Vince Courtenay

Clovis Ira “Danny” Bordeleau died on January 2 in hospital, following by a few months the passing of his beloved wife, Lila. He was 80 years old and went quickly.

We would hope that his chums gave him full military honours.

He assuredly was a pillar of strength for Korean War Veterans and particularly for the Korea Veterans Association of Canada, which he served with distinction for many years. Danny had held posts as national treasurer and served in more than one term as president of the National Capital Unit of KVA Canada.

Dan served with the 1st PPCLI in Korea and went over with C Company on the first two-company draft to replace the 2nd PPCLI in October, 1951. A and C Company sailed on the USNS General M.C. Meigs.

Dan Bordeleau, newly trained jumper, on embarkation leave in September, 1951.

After Japan they landed at Busan and took the infamous “Pusan Express” to the Tokchon railhead. To rid them of sea legs their boss decided to march them all the way to 2nd PPCLI’s B Echelon, more than 20 miles distant.

Danny and others cynically called it “The Pusan death march.”

They were in action very soon after that. Dan’s company replaced C Company of the 2nd PPCLI in the lines on a hill that they had captured a few days earlier.

Soon after he watched from his position as his friend, Private Donald Bradshaw attacked the enemy on Hill 566 with A Company of the 1st. Both companies were attached to 2 PPCLI and Bradshaw’s company was called “Able Green.”

Bradshaw was killed in action. Things were so hot as the attacking platoons withdrew that his body was never recovered. Dan and Donald had both trained with the Royal Canadian School of Infantry and then attended jump school together before hooking up with the 1st Battalion at Currie Barracks.

“He was from Kirkland Lake,” Dan said of him. “He wasn’t a very big man but he was tough. He lived every day like it was Saturday night.”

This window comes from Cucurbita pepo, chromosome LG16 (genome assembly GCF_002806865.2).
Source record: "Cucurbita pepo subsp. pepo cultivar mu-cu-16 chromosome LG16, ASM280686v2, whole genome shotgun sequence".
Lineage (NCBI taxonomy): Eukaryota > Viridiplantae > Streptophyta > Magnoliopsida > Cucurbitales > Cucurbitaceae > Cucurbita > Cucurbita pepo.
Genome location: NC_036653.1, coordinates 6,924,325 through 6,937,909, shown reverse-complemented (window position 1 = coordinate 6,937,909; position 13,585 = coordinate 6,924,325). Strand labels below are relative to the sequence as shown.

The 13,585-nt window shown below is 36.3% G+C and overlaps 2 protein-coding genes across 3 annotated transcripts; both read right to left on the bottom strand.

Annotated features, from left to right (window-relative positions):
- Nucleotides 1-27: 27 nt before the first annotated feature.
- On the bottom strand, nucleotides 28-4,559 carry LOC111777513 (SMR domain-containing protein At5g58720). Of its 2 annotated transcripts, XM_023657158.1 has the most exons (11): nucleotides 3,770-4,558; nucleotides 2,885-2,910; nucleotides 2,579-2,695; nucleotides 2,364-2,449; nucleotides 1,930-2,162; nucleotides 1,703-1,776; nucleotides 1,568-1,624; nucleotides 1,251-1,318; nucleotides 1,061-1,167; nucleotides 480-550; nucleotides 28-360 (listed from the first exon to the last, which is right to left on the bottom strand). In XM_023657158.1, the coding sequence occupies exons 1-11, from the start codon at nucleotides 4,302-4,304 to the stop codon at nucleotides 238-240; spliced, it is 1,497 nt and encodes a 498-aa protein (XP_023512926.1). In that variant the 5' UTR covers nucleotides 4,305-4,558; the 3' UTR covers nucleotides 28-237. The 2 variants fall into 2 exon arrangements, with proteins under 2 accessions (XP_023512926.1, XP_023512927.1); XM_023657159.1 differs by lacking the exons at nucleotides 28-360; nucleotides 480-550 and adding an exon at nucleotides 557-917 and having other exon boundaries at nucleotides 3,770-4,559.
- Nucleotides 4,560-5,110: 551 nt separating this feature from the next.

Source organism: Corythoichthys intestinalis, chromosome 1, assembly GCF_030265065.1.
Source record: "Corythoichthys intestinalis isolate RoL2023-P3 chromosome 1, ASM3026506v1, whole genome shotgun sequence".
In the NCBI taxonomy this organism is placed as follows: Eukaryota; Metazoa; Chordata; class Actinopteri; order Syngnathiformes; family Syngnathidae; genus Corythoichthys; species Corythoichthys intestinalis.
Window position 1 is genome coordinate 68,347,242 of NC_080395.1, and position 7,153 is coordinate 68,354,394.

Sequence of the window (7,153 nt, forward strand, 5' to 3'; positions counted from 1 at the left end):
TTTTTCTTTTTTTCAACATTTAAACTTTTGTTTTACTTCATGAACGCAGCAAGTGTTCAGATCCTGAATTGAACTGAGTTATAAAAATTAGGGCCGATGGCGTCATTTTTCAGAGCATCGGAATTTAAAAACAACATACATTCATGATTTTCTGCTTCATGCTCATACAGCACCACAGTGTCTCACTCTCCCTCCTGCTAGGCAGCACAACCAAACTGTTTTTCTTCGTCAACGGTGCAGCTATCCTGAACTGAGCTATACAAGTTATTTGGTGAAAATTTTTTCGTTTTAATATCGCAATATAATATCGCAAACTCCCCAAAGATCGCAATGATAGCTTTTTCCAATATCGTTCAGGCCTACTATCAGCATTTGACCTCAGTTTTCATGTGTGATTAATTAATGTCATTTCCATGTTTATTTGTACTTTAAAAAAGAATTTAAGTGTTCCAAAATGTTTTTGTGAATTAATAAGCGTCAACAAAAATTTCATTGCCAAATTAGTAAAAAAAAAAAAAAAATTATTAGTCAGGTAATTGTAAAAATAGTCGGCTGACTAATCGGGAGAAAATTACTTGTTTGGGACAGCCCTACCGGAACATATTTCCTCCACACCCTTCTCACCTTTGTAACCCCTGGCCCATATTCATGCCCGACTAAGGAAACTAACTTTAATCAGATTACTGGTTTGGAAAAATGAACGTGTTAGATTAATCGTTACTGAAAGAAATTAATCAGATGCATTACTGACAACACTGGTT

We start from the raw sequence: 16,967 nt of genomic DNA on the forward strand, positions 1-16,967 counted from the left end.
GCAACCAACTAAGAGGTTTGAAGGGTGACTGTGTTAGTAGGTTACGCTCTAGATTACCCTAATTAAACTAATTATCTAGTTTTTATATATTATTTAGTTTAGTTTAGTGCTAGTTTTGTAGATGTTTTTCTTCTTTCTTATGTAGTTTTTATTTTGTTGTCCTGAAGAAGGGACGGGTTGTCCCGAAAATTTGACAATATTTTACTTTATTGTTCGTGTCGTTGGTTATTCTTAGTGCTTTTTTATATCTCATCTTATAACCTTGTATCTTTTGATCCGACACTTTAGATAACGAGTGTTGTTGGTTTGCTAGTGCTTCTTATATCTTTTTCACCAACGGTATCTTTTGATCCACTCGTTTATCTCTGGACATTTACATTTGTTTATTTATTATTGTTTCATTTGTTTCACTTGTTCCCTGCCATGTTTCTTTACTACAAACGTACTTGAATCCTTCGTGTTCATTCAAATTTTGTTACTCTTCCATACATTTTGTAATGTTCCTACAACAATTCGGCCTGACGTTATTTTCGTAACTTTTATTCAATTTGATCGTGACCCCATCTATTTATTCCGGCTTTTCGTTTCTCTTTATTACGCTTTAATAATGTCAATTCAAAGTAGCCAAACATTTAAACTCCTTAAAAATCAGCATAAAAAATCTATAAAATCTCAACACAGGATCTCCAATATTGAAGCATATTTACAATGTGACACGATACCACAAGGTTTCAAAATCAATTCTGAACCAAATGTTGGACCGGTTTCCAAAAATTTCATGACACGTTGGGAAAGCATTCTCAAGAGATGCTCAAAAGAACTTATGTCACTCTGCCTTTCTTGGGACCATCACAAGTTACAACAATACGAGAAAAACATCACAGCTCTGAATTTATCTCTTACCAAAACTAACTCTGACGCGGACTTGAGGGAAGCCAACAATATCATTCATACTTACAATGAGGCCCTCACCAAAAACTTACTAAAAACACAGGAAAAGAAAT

Also killed on the position on his 17th day in Korea was Sergeant Clarence Currie who had temporarily reverted to corporal when he left Canada. Also killed was Private Robert Arnott. Several men were wounded. The company was under command of Major J. P. Williams.

A feisty fellow, Danny had served in the Merchant Navy in World War II in both the Atlantic and Pacific theatres. He had signed on at age 16.

His brother Gerald Bordeleau had served in Korea with the 2nd PPCLI and had been wounded in the Battle of Kapyong. Dan was given special permission to meet with him at B Echelon before Gerry was sent back to Canada. He also met there Private Kenneth Barwise who had been awarded a Military Medal for bravery at Kapyong.

Danny’s brother had been wounded in the head with grenade shrapnel. In Canada he had to undergo emergency surgery sometime later for removal of fragments.

A little older, a little tougher in character perhaps than some of his chums, Dan was selected a few months later to attend the NCO School at Uijongbu.

He graduated as a lance corporal and returned to C Company in March, 1952. It was on the Hook and his company commander, Major Charles Short personally took him into a fighting trench to orient him to the position.

Short pointed out a long ridge line that led out toward a broad valley carved by a tributary of the Samichon River. At the end of the ridge, out about 700 yards, was a position called the Warsaw .